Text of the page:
Elon Musk: Tesla, SpaceX, and the Quest for a Fantastic Future is the book I would recommend every entrepreneur to read. Non-entrepreneurs who want to be inspired about the direction of humanity should read it too. The book leaves you in no doubt that there is hope for humanity. The book also makes you think big yet comprehend that the big starts from the small. There are many lessons to be learnt from the book, but I found these 4 to be the most valuable for me as an entrepreneur:
1. Re-invest your earnings.
Widely seen as the modern day Iron Man, Elon Musk is the Chairman and CEO of two most avant-garde companies in the world – Tesla and SpaceX, known for popularizing electric cars and building reusable rockets respectively. Elon had a relatively humbler start in entrepreneurship. His first company arguably was Zip2 which he co-founded with his brother. Zip2 was an online listing for the newspaper industry that was later acquired by Compaq for $307 million in 1995. Elon gained $22 million from the acquisition.
Elon re-invested the money and co-founded X.com which eventually merged with another company to form Paypal, the famous online payment service still widely in use today. When eBay bought Paypal in 2002, Elon made $165 million from the sale.
While most people would retire with that much money in hand (at least for a few years), Elon used about $100 million almost immediately to start SpaceX in 2002. He also invested in Tesla in 2004, and eventually took over as its CEO after the 2008 financial crisis.
Elon has re-invested his earnings from each sale of his company into another company to grow his wealth and to do something more impactful. This lesson is important on the individual as well as the company level. Companies should re-invest their earnings into growing their company to impact even more users rather than take profit. One famous company which has done this successfully is Amazon which has razor thin profit margin because it has re-invested in new products and services and it has sought to minimize the prices its customers pay, rather than take profit.
2. Work your hardest.
In the book, one Paypal employee said this of Elon Musk, “we all worked 20 hours a day, and he worked 23 hours.” In fact, in interviews or speeches, Elon’s favorite advice is to work super hard and he would talk about how he worked 100 hours a week. Elon further explained that if you work 100 hours you would accomplish twice as much as someone else working 50 hours a week. The underlying assumption of course is the productivity level of your competitor is the same as yours and your productivity does not decrease as you work longer hours.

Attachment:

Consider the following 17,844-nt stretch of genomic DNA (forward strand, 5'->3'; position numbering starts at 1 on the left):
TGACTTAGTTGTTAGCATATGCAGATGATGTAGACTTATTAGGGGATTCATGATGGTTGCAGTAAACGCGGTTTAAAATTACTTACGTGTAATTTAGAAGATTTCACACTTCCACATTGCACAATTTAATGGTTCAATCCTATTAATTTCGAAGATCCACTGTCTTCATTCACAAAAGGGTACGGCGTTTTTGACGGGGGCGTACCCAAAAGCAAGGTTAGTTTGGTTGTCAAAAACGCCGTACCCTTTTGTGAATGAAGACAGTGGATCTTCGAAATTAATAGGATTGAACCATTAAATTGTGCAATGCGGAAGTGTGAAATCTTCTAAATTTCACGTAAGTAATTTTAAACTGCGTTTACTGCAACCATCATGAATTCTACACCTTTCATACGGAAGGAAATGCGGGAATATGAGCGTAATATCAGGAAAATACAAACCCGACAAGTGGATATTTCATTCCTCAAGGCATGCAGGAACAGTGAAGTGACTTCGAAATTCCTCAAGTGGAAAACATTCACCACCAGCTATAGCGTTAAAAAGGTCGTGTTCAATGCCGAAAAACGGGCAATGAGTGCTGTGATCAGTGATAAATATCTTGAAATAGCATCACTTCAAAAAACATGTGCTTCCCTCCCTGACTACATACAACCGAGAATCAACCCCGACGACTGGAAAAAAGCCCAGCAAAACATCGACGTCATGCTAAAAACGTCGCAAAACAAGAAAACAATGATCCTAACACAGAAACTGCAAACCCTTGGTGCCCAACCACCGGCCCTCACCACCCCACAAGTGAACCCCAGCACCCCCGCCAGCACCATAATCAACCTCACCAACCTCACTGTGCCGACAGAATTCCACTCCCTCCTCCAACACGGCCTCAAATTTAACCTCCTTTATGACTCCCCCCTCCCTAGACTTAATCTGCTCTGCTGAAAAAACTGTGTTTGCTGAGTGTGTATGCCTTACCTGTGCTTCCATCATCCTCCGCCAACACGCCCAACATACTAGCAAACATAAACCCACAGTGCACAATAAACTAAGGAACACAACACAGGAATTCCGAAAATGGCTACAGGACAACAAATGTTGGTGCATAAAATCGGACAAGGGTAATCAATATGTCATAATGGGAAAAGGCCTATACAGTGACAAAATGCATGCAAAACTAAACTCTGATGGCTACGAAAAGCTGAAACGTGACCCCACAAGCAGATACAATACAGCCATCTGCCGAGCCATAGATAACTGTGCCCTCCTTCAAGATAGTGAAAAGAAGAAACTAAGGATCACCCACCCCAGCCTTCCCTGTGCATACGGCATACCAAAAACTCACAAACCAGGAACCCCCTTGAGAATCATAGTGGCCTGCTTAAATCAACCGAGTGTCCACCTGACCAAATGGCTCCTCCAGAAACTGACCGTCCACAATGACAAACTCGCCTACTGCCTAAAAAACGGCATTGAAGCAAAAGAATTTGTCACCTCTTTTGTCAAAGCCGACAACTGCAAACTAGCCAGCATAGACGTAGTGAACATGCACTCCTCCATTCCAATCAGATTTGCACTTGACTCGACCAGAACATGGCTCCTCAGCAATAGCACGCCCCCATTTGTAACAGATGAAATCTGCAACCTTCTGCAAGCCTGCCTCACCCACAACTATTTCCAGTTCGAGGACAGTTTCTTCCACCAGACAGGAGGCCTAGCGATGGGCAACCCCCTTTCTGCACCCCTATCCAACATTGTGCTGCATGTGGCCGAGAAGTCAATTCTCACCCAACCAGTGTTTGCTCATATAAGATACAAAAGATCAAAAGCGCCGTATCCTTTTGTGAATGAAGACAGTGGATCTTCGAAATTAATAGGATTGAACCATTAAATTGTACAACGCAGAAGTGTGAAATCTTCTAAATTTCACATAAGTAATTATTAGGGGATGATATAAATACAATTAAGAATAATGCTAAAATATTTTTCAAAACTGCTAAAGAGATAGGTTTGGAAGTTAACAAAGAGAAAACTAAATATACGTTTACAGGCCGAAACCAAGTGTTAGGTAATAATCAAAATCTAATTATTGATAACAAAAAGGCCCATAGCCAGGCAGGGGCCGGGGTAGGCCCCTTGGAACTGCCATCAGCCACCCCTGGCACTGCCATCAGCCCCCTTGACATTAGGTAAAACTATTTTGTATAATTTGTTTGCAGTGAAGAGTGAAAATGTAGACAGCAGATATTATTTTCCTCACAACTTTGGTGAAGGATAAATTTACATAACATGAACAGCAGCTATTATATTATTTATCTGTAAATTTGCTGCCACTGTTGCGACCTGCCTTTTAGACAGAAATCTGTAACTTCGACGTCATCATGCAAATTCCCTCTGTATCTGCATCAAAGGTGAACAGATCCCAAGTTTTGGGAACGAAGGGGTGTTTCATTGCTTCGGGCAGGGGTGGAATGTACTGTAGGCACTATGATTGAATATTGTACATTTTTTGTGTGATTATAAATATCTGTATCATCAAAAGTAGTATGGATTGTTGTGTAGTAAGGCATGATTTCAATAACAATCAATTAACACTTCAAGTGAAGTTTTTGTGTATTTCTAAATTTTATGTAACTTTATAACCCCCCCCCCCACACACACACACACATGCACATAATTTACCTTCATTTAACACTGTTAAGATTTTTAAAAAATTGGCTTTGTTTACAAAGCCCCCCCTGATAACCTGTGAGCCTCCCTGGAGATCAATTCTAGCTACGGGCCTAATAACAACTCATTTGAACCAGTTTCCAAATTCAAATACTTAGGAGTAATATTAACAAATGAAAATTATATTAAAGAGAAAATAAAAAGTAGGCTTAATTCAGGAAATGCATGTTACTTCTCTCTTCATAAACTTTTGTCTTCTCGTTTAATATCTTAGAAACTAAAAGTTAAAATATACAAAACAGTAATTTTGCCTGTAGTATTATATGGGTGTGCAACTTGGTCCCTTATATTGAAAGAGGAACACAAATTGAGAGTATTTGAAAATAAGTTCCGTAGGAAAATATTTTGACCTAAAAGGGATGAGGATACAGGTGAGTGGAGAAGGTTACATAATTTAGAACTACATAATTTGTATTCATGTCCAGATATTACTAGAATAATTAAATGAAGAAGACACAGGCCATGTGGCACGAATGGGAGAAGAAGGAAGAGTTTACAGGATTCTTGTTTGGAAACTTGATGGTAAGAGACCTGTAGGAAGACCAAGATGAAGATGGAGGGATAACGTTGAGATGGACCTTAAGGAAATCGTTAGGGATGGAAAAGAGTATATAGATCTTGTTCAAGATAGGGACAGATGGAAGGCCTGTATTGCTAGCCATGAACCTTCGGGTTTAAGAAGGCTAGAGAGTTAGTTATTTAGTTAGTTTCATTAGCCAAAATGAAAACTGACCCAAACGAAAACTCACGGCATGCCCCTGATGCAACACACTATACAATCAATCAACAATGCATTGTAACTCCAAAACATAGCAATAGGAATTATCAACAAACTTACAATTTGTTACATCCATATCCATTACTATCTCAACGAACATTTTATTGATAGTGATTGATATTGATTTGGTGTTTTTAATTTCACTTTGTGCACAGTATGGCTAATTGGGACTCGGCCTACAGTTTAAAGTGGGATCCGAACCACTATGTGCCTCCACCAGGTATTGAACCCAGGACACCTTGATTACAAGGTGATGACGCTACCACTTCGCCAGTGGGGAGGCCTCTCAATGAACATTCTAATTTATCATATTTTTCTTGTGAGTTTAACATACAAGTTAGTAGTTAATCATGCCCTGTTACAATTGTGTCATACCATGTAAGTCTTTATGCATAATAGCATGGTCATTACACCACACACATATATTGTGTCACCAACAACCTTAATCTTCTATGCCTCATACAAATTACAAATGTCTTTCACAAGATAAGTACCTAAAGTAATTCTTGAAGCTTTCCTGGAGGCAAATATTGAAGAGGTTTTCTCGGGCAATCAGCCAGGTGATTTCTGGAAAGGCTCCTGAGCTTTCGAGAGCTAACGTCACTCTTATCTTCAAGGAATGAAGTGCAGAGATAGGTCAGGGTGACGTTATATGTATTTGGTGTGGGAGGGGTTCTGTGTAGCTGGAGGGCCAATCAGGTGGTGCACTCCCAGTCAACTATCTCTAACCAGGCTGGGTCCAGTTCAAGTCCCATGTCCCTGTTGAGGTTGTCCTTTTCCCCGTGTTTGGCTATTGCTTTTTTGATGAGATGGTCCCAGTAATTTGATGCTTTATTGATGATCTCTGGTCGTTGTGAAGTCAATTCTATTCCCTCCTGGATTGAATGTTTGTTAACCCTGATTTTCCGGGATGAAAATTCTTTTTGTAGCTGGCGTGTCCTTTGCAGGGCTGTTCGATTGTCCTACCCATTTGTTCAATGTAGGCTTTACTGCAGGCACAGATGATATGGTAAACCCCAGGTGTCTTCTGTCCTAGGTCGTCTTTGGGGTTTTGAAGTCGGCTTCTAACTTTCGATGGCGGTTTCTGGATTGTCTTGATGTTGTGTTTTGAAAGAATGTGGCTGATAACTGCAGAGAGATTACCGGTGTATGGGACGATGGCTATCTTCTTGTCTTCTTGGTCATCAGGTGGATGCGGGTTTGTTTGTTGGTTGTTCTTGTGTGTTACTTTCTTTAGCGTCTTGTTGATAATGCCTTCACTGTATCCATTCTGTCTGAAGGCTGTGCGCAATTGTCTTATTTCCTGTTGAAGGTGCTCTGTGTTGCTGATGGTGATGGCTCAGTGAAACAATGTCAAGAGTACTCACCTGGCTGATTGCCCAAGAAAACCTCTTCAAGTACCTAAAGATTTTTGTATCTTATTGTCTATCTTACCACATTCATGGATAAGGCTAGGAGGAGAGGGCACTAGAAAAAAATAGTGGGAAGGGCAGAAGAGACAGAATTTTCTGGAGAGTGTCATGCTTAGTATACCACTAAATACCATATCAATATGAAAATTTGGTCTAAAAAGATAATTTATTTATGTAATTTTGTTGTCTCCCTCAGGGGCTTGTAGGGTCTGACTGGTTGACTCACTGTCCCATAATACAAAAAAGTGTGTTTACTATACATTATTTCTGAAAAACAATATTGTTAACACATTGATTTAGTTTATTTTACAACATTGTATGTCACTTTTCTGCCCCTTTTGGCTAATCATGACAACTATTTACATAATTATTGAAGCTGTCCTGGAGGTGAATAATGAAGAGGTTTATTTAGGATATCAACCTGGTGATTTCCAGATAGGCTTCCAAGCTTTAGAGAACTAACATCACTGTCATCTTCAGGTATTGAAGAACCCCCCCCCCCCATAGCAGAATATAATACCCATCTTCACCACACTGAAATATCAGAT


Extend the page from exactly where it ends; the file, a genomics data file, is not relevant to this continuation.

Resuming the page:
While some criticize such advice, as it goes against the wisdom of work smart not hard, I think it makes more sense for a smart person to work harder because he or she would have higher productivity. There are so many smart people these days that to distinguish yourself, you got to work your hardest and smartest.
But I do think working your hardest does not mean you have to work 100 hours a week. Some time must be given to rest, family and social life in order to maintain and restore productivity. Even Elon concedes that working 80 or 90 hours a week seems to be more sustainable for him and he expects his employees to work at least 50 hours a week (not 100!).
3. Build from scratch.
When Elon Musk travelled to Russia to buy refurbished Intercontinental Ballistic Missiles (ICBMs) in order to build rockets for a Mars project, he was mocked and given a ridiculous offer by the Russians. He then did something unexpected by his travel mates. He calculated the cost of building a rocket and found that it was cheaper to do so even in the US rather than buy ICBMs from the Russians. SpaceX was then born and the rest is history.
In many occasions, rather than seek short cuts, your company might be better off building the solution from scratch. Elon used this approach of building solutions in the early stages of SpaceX as it was building reusable rockets with parts that no other companies or manufacturers had experience making. Elon also used this approach in Tesla. Many other trailblazers such as Steve Jobs from Apple and Jack Ma from Alibaba have applied this method – the iPhone tested the boundaries of phone parts manufacturers and industrial designers while Alipay a payment escrow service, which is now a mainstream payment method in China, was created by Alibaba to inject trust into its online shopping platform at a time when China’s banking system was largely offline.
SpaceX’s first 3 rocket launches failed big. As their rockets were made up of thousands of customized parts, any small imperfection can lead to a spectacular explosion. For example, the cause for the first failure was supposedly a rusty nut.
The third failed launch almost bankrupted SpaceX if not for some last minute funding maneuver by Elon Musk. Elon once said, “My mentality is that of a samurai. I would rather commit seppuku than fail” (seppuku is the ancient Japanese tradition of publicly committing suicide by cutting one’s abdomen). This does not mean Elon Musk doesn’t fail. Rather, it shows his commitment to persevering and giving his all to ensure the success of his companies.
Your company or startup will encounter many failures but be encouraged by them because each time you fail, you are closer to success as well, provided you learn from the mistakes. Persevere.
1 thought on “4 Lessons for Entrepreneurs from Elon Musk: Tesla, SpaceX”
Musk is impressive but unfocused. As he hangs out with celebrities and daydreams, Musk’s businesses drown. Musk needs a little discipline.